An artist's book is VERY different.  An artist book, no matter what the art or genre doesn't have more than one person involved.  It is more like a fine art painting printed in multiples and is guaranteed to be only "artist’s voice" which may or may not appeal to the audience.  Think about an oil painting you are about to buy, how would you feel if you found out there were 3 or 4 other people picking out the colors and changing things around?  My point of view is not that an artist's book is better or worse than a traditional children's book or adult picture book; it’s just different.

S: On the front flap The Turtle's Dream And Keys, it says that you got the idea for the book from a dream you had. In truth, I was taken aback by the dream-like quality of the illustrations in the book. There certainly is a visionary quality to them. The story itself and the language in which it is told, is also dreamy, even a bit esoteric. In your experience, how do children respond to your dream world, and the images in particular?

B: I have to be honest when I say that mostly adults have bought my books.  I have received some feedback from children who love the art and I have heard of one kid who tried to count all the circles and sand in some of the drawings which was flattering but most of the people I get responses from are adults and lovers of art books.

S: You say that Manni: From a World Beyond Stars is the first book of this kind written using the ghazal, an Arabic and Indo-Persian form of rhyming couplets associated with 12th century Eastern mystics. I am fascinated by this marriage of poetry, mysticism and the picturebook form. Can you explain the ghazal to us. Also, what do you think it lends to your story?

B: My father used to produce records with ghazals when I was a baby in the 80's.  One of his records was title "Anjani Anjani" and the singer he used was Veena Ahuja. I mention this because this is where I first heard about ghazals and yes they are mostly used in songs.  When I started high-school I learned about an author and teacher, Agha Shahid Ali who was an authority on ghazals and ghazals written in English. After reading up on some of the rules for ghazals I decided since Manni was a sea turtle from beyond the stars why not give the narrator for the book, Ooni, a truly unique platform.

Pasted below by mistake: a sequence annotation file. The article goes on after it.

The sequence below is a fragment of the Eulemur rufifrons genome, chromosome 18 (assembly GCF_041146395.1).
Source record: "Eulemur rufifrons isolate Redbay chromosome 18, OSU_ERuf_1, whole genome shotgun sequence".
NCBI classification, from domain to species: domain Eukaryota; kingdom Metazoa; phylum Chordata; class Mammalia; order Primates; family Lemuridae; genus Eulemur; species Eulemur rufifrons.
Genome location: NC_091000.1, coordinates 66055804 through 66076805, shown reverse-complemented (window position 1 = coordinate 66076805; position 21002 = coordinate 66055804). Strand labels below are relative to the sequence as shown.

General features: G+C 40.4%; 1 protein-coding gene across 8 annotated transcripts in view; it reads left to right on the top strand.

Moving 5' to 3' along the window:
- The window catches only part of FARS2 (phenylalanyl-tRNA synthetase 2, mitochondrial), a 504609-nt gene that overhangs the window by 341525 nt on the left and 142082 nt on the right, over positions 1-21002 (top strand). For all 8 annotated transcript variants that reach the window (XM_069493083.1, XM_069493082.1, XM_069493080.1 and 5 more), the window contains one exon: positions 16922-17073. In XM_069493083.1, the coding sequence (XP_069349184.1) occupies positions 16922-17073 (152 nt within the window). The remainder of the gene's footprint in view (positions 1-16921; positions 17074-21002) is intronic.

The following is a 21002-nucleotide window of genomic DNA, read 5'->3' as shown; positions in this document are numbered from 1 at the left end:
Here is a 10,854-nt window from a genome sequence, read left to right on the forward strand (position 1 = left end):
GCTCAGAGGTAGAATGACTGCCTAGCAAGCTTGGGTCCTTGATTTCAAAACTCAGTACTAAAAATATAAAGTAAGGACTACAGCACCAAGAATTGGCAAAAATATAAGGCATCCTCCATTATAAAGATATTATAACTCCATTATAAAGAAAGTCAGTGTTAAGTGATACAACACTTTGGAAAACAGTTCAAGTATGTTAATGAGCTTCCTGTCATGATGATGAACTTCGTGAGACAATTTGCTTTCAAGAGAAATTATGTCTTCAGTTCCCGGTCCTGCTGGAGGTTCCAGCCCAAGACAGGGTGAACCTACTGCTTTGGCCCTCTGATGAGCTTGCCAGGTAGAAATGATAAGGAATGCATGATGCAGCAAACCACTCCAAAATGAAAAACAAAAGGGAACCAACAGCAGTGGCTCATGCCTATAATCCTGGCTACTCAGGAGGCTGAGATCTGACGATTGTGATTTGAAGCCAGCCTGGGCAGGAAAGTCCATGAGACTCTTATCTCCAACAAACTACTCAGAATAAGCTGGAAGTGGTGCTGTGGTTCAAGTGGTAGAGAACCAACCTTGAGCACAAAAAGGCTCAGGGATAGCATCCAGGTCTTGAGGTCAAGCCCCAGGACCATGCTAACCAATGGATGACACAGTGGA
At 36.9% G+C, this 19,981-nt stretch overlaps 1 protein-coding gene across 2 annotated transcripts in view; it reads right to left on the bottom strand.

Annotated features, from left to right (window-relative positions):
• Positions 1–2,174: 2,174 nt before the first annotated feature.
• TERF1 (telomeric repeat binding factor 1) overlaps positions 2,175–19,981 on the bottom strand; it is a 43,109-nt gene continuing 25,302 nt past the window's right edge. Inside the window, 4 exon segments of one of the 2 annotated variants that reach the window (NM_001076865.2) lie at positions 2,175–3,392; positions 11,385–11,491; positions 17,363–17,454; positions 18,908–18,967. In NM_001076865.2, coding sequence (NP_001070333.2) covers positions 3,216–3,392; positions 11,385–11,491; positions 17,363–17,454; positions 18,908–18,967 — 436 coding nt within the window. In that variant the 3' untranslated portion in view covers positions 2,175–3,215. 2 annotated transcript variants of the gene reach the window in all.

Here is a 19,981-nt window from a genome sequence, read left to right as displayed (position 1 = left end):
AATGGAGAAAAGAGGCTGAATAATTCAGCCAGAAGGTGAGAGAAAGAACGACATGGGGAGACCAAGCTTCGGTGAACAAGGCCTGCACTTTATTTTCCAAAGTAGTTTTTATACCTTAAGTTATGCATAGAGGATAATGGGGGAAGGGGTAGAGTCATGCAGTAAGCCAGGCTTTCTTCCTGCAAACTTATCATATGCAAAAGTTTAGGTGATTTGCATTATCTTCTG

I have never heard of a ghazal ever being used in a picture book but I loved the rhyme scheme. I'm almost sure that ghazal pros will object but they have to admit I did stick to the rules calling for exact syllable counts in each line and the second line rhymes throughout the book and the ghazal is sung by the orator which in this case is Ooni. It's his ghazal after all. The story is set in the hours of night when most sea turtles are born so I thought the lullaby quality of the rhyme would be ideal for this work.

S: Yes, I was in fact struck by the song-like quality of the rhyming scheme. Then, when I did my research, I found out that ghazals are often sung by Iranian, Indian, and Pakistani musicians. Are there any plans to turn Manni: From A World Beyond Stars into a sing-along book perhaps? 

B: The thought did cross my partners' minds and I thought it was interesting too since I was at one time an aspiring singer songwriter. I even produced the infamous "demo cd" which went nowhere! Songwriting comes to me a lot easier than entire books so converting it into music shouldn't be that hard. I believe the book has found a more "artbook" and giftbook audience so I would have to think whether or not it would be marketable for children.

More: Read Part 2 of this interview.